When it comes to extracurriculars, sports, and academics, senior Nanda Murali seems to do it all. As a member of Eastern’s tennis, Science Olympiad, and quiz bowl teams, as well as a co-president of Model UN and National Honors Society, the balance between school and fun is hard to maintain; however, Nanda manages to successfully juggle each of these activities with ease after nearly four years of experience in high school. While he recognizes that filling one’s schedule with numerous clubs and after-school activities is often difficult to accomplish, Nanda hopes that underclassmen will follow in his footsteps and put themselves out there in order to make the most out of their four short years in high school.
Despite his lengthy resume, Nanda repeatedly emphasizes the importance of only doing things that he enjoys and is passionate about, rather than piling on activities simply to add to his transcript – something commonly done by underclassmen looking to prepare for their college applications. “Quality over quantity,” Nanda states, “if you don’t love something, don’t feel pressured to do it just to add it to your transcript,” he continues. This way, rather than being busy for the sake of being busy, students can enjoy their time in high school and build their resume simultaneously. Nanda advises underclassmen to “try new things your freshman and sophomore year and then stick with the things you love your junior and senior year,” in order to maintain the balance between school and fun. Similarly, he notes that by sticking with several activities for four years he has been able to have many leadership roles and has gained experience he believes will be helpful both in college and in the long run. He hopes that underclassmen, and even juniors, can have the same experience.
Regardless of the precarious balance between doing everything he loves and overfilling his schedule, Nanda also highlights a motto that he likes to live by: “it’s better to regret doing something than to regret not doing it,” meaning that it is better to join a club or a sports team and test the waters oneself, rather than leave high school regretting not being part of that club or team. Nanda reinforces this motto by saying “if you’re going to leave high school wishing you had done more, you’re already lost.” Although, as a result of his busy schedule, Nanda has not had an abundance of free time, he proclaims that “I don’t regret any of [it],” and goes even further by stating that “the things I do regret are the things that I didn’t pursue even more deeply early on,” looking back as a senior.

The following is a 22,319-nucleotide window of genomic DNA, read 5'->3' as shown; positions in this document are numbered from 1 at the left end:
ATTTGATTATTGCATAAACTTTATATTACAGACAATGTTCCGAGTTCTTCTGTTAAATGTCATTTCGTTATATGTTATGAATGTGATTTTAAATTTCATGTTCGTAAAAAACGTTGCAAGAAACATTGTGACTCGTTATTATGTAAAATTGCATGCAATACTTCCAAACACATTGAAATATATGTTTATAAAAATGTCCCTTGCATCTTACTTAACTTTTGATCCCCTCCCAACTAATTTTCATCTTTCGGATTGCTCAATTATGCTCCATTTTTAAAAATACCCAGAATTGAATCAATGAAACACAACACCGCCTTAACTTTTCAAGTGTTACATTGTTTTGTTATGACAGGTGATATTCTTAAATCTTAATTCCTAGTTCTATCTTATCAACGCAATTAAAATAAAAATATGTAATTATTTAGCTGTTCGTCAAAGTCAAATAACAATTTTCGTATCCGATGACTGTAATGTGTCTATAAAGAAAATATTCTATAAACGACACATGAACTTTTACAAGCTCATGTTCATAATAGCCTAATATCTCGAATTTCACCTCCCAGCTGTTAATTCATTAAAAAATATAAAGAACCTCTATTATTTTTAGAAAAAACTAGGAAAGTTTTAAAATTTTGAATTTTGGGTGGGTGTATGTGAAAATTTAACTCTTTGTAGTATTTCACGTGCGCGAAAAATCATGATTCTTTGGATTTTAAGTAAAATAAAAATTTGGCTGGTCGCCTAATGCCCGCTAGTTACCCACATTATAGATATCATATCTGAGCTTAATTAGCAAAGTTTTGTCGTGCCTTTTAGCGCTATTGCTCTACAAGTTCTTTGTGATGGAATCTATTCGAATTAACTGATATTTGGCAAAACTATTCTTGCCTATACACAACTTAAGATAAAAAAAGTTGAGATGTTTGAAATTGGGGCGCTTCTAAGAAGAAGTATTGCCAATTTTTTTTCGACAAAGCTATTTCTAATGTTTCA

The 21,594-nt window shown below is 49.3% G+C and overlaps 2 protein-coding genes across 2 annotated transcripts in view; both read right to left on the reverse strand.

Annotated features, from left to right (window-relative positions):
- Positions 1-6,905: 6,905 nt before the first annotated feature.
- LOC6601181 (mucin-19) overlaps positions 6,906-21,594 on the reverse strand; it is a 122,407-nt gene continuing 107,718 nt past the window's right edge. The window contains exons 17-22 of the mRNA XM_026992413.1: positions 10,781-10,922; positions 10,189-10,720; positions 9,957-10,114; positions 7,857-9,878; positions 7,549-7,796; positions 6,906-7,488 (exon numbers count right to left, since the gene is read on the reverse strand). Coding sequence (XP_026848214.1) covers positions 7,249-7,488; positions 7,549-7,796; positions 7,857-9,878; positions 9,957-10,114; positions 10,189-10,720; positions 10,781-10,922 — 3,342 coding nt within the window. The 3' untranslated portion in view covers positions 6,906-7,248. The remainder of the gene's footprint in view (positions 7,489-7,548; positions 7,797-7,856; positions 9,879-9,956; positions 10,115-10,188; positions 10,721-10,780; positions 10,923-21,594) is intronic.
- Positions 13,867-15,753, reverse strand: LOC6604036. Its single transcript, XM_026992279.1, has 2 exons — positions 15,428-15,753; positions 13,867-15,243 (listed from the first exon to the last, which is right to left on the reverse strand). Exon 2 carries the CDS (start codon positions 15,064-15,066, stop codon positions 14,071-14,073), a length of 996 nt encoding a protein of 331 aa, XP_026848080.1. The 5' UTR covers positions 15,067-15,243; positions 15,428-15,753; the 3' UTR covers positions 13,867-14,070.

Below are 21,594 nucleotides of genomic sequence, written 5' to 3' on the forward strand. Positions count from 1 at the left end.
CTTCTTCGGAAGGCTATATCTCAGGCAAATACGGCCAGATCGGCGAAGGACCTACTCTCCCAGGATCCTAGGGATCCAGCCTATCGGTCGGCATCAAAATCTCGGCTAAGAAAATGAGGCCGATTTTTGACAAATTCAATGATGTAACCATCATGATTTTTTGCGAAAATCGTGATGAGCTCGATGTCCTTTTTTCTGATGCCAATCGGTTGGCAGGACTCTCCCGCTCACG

As graduation nears, Nanda hopes that the current underclassmen and all those who come after them will put themselves out there and follow in his footsteps by taking risks and doing the things they love unashamedly so that they too can have a positive high school experience. “Try to be the best at everything you do; be better than you were yesterday,” he says, hoping to impart some senior-year wisdom onto freshman, sophomores, and juniors. Although resume building is important, senior Nanda Murali is the perfect example of how balance and passion are key to success. Without balance, life would be overrun by commitments and responsibilities, and without passion, life would become dull and monotonous. As parting words, Nanda reminds everyone to “do what you love and love what you do,” that way one can look back on high school fondly, rather than with regret.